If these work for you, you will need to brush your teeth before meeting clients, lest your grin reveal hunks of black stuff between your teeth. TMI, but I like to let people know what they're getting into. Good luck.
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Re: Low Energy in Social Situations

Postby Oblivion » Wed Jan 29, 2020 1:38 am

Cholls wrote:You might consider trying organic raw cacao nibs. Relatively expensive but you won't need much. Expect to feel like a termite chewing on bitter wood chips and you won't be disappointed, but two or three carefully-timed mounds each the size of a quarter give me superhuman energy and endurance. If I go overboard (as I am wont to do), I can get heart palpitations and have to "come down" by eating four slices of quality cheddar cheese, but they don't do a number on me like coke or even speed (which used to be my friend).

If these work for you, you will need to brush your teeth before meeting clients, lest your grin reveal hunks of black stuff between your teeth. TMI, but I like to let people know what they're getting into. Good luck.


I use butter. Half a stick of butter will make me feel like a fully charged electric toothbrush.
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Re: Low Energy in Social Situations

Postby Cholls » Thu Jan 30, 2020 1:10 am

Oblivion wrote:I use butter. Half a stick of butter will make me feel like a fully charged electric toothbrush.

Good to know. The right amount of energy can make a job interview/client meeting. I call it "getting in character".
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Re: Low Energy in Social Situations

Postby salles » Mon Apr 13, 2020 10:08 pm

Oblivion wrote:I've found that in interacting with people, I experience very low energy in relation to how I present myself and respond to them.

For example, last week I met a new client for work. As we were talking, it occurred to me, as always, that I seemed to be putting in a minimum of effort in regard to how I dealt with the whole situation. There were questions I could have answered more clearly, questions I forgot to ask, and a general feeling of apathy regarding how I felt I was being perceived. Not good. Drumming up business is important right now, and it's important that I make a good impression.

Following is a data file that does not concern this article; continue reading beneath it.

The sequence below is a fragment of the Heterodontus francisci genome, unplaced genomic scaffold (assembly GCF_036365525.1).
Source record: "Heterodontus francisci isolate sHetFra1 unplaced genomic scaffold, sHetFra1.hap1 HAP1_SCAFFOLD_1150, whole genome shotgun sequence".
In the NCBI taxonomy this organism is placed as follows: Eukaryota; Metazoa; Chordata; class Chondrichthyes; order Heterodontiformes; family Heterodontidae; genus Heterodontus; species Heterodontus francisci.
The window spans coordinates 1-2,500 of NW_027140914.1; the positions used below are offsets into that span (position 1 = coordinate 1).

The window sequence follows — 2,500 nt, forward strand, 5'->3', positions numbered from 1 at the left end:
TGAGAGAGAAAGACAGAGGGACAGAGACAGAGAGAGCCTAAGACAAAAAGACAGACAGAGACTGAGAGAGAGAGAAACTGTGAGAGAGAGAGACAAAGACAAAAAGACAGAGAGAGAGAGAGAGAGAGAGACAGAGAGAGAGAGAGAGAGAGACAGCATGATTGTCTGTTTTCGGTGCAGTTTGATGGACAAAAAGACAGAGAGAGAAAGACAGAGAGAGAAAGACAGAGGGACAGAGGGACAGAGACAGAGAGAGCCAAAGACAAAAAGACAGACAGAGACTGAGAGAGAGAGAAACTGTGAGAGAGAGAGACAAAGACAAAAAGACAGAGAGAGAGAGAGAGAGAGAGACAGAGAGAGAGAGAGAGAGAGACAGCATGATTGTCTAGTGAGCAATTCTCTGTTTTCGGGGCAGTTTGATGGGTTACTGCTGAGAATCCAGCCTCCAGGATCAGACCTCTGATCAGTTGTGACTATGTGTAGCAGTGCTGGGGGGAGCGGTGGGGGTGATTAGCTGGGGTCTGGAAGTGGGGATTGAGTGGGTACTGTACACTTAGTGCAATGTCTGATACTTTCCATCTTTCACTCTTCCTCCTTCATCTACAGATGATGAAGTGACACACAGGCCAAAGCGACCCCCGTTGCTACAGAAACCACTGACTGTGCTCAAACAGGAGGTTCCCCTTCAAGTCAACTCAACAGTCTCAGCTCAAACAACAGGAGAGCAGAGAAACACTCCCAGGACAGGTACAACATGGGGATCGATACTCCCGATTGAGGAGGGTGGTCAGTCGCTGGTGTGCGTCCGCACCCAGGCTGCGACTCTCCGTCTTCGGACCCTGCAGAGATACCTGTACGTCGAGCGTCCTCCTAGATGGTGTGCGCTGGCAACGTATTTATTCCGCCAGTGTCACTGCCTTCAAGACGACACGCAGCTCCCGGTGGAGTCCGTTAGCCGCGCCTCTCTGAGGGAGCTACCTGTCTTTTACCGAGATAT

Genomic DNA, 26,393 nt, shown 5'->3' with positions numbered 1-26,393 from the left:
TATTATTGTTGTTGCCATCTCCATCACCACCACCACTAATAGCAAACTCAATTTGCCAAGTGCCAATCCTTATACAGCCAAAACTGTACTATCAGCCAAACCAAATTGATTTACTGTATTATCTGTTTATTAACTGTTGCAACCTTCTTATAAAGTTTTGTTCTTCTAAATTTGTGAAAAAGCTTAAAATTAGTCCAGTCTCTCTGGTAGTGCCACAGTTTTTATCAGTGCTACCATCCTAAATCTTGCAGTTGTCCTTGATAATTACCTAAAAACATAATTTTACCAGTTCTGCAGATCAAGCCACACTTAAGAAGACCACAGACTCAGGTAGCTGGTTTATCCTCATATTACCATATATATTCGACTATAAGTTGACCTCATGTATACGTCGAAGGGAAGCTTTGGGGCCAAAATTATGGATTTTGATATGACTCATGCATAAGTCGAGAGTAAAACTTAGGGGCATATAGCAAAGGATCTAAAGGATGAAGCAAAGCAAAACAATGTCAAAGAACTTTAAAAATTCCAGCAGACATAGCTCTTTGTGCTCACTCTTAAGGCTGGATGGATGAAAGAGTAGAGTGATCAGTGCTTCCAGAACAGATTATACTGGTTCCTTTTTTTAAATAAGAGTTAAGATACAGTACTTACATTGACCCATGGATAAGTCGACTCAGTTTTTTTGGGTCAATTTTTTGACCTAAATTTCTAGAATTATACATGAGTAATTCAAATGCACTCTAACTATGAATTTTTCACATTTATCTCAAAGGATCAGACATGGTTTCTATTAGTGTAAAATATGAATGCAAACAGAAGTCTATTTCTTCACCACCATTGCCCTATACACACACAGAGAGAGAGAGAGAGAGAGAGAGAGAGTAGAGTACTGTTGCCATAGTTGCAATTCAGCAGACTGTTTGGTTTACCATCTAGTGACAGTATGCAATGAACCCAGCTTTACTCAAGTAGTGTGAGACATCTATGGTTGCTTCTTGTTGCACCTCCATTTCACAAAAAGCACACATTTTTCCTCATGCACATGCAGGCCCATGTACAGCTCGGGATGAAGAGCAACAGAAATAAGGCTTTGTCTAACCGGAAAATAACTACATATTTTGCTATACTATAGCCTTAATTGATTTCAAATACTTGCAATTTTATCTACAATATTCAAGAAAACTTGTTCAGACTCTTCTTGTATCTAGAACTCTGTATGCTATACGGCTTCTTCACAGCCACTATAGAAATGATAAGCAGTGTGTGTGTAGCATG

But I was doing the best I could.

This is something that occurs, to varying degrees, with most of the people I interact with. When faced with these (or any) kind of social situations, I feel sluggish and unmotivated. I feel like I don't hold myself as rigidly and/or properly as I should. Nor could, but should.

It could be called social apathy, brought on by a lack of energy. For me, energy is the key word, because it seems that in these situations, I'm not as cognizant as I could be, but it seems like too much effort to break out of the haze I'm in. Another way to describe it would be comparing it to people who are NOT morning people: the kind of person who wakes up and can't deal with anyone until their coffee has kicked in. I seem to be in that state whenever I have to deal with people; the feeling that you need to shake your head or slap yourself in the face to "come to" and be more present.

Who can relate to this?

I relate. Its not just with people that I find it difficult to muster interest /energy but with most things in life. Few things motivate me emotionally or physically. I look back on activities I used to find the energy to engage in and am amazed that I was ever like that. I cannot imagine the kind of conversations I must have had, or the motivation, to have sought certain adventures over the years. I could say I have become anhedonic except I do appreciate a great t.v. series and recently was motivated, emotionally, to rescue a small dog running helter skelter on a dangerous road. I was motivated enough to risk causing an accident by stopping on a dangerous bend and cause traffic to stop as I ran after him, and managed to get him in my car. I am stuck with him now, and cannot put in much energy to find his owner. :roll: But I am getting a kick out of understanding his nature. There is a battle of wits going on that is much more appealing than any human engagement. Its weird how every time I give up on life a stray animal comes my way and it eeks out a little something I still have left to give.
Energy IS the key word. Therefore I think it is useful to think about what does energise or motivate one, if anything, rather than dwell on why one cannot find the energy to engage in what most others can do effortlessly. Perhaps other people are less sincere and it takes less out of them to relate in a superficial way to others for the sake of business, work, socially etc..
Perhaps the schizoid is not motivated enough by self interest... who knows.
Another thing I find is when I am angry I have plenty of energy with which to engage with others. I find it an easier energy to expend than superficial politeness.
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Re: Low Energy in Social Situations

Postby Manners73 » Tue Apr 14, 2020 8:04 pm

I don't have an issue with low energy. For me it's the opposite that's the problem.

It's like I just don't have the time to sit and converse with people. It all seems to take too long.

Plus I don't really feel a great desire to talk anyway.

And I make the worst first impression.